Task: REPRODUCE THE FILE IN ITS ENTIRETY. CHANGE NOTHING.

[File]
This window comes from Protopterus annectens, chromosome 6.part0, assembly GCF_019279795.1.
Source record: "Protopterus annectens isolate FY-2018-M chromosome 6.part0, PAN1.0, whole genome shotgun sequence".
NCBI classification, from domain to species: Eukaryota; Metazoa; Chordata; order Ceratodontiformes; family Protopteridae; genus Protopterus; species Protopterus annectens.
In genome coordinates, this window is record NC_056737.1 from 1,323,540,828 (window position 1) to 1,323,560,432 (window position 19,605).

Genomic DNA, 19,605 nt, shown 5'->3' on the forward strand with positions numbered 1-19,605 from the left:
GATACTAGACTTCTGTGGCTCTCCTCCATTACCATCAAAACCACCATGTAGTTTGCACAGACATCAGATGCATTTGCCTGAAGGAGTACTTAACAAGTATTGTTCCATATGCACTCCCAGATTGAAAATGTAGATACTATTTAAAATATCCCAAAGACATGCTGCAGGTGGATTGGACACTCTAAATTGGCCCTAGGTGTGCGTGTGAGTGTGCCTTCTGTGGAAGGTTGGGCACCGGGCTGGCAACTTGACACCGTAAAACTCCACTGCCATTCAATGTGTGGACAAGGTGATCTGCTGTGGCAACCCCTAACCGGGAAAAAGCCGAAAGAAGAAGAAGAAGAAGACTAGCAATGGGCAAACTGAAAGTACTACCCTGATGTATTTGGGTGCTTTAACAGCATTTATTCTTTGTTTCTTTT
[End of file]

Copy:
This window comes from Protopterus annectens, chromosome 6.part0, assembly GCF_019279795.1.
Source record: "Protopterus annectens isolate FY-2018-M chromosome 6.part0, PAN1.0, whole genome shotgun sequence".
NCBI classification, from domain to species: Eukaryota; Metazoa; Chordata; order Ceratodontiformes; family Protopteridae; genus Protopterus; species Protopterus annectens.
In genome coordinates, this window is record NC_056737.1 from 1,323,540,828 (window position 1) to 1,323,560,432 (window position 19,605).

Genomic DNA, 19,605 nt, shown 5'->3' on the forward strand with positions numbered 1-19,605 from the left:
GATACTAGACTTCTGTGGCTCTCCTCCATTACCATCAAAACCACCATGTAGTTTGCACAGACATCAGATGCATTTGCCTGAAGGAGTACTTAACAAGTATTGTTCCATATGCACTCCCAGATTGAAAATGTAGATACTATTTAAAATATCCCAAAGACATGCTGCAGGTGGATTGGACACTCTAAATTGGCCCTAGGTGTGCGTGTGAGTGTGCCTTCTGTGGAAGGTTGGGCACCGGGCTGGCAACTTGACACCGTAAAACTCCACTGCCATTCAATGTGTGGACAAGGTGATCTGCTGTGGCAACCCCTAACCGGGAAAAAGCCGAAAGAAGAAGAAGAAGAAGACTAGCAATGGGCAAACTGAAAGTACTACCCTGATGTATTTGGGTGCTTTAACAGCATTTATTCTTTGTTTCTTTT